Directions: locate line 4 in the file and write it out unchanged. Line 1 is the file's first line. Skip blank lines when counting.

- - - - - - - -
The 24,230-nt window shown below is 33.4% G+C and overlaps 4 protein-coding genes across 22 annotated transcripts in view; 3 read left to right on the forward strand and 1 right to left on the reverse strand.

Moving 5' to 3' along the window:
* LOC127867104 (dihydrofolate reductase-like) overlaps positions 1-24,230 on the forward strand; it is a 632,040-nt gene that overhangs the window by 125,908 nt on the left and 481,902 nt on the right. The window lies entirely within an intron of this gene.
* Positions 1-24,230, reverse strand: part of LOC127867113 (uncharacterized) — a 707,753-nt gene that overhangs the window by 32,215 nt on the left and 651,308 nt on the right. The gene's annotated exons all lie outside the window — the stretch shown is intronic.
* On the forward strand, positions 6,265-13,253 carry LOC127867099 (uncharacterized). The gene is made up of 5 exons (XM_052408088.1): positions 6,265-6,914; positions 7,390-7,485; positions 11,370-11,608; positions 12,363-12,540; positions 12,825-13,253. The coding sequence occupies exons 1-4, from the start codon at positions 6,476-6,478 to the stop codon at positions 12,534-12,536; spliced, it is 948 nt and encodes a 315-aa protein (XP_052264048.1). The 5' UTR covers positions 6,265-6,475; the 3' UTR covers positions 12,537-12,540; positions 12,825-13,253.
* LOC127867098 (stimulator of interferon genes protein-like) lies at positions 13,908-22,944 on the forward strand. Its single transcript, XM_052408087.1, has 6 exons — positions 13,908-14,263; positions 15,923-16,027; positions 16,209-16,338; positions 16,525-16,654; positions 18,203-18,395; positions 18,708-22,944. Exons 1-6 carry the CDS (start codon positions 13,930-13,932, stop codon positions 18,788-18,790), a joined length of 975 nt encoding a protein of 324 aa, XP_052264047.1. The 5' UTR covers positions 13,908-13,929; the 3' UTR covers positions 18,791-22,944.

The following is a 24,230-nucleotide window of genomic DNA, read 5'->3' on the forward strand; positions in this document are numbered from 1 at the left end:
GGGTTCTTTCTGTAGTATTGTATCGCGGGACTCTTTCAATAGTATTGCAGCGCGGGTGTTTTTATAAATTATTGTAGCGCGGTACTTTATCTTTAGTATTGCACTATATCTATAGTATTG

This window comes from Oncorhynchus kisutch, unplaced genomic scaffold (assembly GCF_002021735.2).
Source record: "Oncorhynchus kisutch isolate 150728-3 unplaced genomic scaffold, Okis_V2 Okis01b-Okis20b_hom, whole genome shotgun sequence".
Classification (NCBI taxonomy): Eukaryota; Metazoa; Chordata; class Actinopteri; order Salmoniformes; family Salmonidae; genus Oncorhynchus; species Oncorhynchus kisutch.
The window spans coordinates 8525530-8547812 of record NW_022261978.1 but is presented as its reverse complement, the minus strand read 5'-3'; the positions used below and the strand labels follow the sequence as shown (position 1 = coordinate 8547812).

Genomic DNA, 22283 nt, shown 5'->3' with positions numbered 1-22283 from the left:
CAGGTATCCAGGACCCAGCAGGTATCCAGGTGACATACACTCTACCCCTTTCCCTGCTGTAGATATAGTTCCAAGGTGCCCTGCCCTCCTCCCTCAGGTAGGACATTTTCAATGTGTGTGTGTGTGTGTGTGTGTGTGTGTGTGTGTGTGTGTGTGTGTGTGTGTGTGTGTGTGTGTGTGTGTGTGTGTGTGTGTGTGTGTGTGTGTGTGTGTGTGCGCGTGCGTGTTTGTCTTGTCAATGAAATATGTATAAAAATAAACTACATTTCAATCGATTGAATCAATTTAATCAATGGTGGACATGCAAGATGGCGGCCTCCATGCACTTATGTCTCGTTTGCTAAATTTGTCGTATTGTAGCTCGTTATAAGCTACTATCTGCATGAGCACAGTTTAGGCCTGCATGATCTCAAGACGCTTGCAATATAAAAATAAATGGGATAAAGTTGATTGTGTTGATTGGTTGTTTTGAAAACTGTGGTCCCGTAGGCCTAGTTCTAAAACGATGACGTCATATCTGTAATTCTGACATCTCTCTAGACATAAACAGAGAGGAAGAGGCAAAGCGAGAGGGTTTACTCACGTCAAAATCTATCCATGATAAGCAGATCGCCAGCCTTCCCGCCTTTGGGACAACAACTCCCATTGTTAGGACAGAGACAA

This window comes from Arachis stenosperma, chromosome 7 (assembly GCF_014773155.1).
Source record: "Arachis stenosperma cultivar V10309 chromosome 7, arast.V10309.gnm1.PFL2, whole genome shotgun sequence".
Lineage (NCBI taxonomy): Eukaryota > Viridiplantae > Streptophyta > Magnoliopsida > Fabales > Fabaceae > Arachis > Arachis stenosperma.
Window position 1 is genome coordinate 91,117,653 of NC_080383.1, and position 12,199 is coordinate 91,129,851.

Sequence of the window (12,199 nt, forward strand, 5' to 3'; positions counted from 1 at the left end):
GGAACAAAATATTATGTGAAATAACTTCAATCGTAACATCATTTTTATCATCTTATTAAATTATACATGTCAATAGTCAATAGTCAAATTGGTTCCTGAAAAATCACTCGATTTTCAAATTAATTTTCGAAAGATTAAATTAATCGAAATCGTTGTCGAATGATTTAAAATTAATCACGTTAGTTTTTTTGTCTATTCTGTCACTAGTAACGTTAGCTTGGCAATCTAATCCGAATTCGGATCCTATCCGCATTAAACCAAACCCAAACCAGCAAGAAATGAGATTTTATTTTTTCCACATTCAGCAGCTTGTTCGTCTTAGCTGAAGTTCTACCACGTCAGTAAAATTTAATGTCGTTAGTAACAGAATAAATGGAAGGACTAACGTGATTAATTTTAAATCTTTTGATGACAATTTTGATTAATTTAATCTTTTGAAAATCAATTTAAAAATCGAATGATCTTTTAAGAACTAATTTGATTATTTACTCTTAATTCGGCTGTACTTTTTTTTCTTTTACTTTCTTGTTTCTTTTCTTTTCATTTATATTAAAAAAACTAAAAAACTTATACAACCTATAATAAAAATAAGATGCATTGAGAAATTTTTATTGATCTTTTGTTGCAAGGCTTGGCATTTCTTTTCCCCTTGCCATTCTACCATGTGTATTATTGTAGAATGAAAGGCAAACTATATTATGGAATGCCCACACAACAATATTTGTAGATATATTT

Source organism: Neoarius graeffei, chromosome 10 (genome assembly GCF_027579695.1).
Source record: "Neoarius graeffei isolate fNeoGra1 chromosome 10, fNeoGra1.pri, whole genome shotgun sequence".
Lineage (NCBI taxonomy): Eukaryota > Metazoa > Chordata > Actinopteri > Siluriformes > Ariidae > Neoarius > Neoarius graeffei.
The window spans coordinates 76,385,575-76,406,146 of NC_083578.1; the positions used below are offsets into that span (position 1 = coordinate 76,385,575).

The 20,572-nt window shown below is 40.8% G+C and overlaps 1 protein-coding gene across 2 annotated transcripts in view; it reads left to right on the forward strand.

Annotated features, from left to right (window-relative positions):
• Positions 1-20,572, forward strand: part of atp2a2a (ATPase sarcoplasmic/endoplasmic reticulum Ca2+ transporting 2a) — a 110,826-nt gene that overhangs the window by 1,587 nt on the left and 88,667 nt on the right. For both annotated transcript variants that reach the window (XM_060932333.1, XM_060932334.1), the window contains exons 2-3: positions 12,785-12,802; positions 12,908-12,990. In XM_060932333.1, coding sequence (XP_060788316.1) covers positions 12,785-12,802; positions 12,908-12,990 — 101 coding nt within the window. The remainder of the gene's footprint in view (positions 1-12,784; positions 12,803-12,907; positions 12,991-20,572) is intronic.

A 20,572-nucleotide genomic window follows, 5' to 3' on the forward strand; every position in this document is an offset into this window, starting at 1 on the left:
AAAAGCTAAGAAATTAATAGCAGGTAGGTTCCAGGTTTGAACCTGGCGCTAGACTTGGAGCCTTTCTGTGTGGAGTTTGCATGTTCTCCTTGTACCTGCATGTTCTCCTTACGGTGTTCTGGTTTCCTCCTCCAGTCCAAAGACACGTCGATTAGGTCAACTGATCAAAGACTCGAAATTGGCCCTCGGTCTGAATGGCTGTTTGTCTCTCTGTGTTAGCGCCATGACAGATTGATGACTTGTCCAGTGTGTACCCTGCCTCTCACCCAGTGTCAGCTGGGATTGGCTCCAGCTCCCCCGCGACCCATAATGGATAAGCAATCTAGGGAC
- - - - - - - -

* Positions 1-24,230, reverse strand: part of LOC127867113 (uncharacterized) — a 707,753-nt gene that overhangs the window by 32,215 nt on the left and 651,308 nt on the right. The gene's annotated exons all lie outside the window — the stretch shown is intronic.